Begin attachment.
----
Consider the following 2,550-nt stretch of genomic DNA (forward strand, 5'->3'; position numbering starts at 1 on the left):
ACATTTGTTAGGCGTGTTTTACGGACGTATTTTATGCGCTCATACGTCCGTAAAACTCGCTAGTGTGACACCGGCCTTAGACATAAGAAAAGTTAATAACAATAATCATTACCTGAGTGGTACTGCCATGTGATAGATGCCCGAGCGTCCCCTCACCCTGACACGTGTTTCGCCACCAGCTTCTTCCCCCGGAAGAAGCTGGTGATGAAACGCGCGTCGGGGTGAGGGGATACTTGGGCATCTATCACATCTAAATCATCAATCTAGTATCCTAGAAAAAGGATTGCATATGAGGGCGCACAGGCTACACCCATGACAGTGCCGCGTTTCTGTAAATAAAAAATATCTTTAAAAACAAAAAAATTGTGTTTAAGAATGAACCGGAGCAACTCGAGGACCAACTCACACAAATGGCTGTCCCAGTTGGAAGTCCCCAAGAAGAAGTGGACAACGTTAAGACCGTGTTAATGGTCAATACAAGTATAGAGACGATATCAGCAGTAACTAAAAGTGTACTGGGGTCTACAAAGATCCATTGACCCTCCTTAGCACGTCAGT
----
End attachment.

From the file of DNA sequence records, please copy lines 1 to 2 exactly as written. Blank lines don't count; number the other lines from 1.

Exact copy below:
Consider the following 2,550-nt stretch of genomic DNA (forward strand, 5'->3'; position numbering starts at 1 on the left):
ACATTTGTTAGGCGTGTTTTACGGACGTATTTTATGCGCTCATACGTCCGTAAAACTCGCTAGTGTGACACCGGCCTTAGACATAAGAAAAGTTAATAACAATAATCATTACCTGAGTGGTACTGCCATGTGATAGATGCCCGAGCGTCCCCTCACCCTGACACGTGTTTCGCCACCAGCTTCTTCCCCCGGAAGAAGCTGGTGATGAAACGCGCGTCGGGGTGAGGGGATACTTGGGCATCTATCACATCTAAATCATCAATCTAGTATCCTAGAAAAAGGATTGCATATGAGGGCGCACAGGCTACACCCATGACAGTGCCGCGTTTCTGTAAATAAAAAATATCTTTAAAAACAAAAAAATTGTGTTTAAGAATGAACCGGAGCAACTCGAGGACCAACTCACACAAATGGCTGTCCCAGTTGGAAGTCCCCAAGAAGAAGTGGACAACGTTAAGACCGTGTTAATGGTCAATACAAGTATAGAGACGATATCAGCAGTAACTAAAAGTGTACTGGGGTCTACAAAGATCCATTGACCCTCCTTAGCACGTCAGT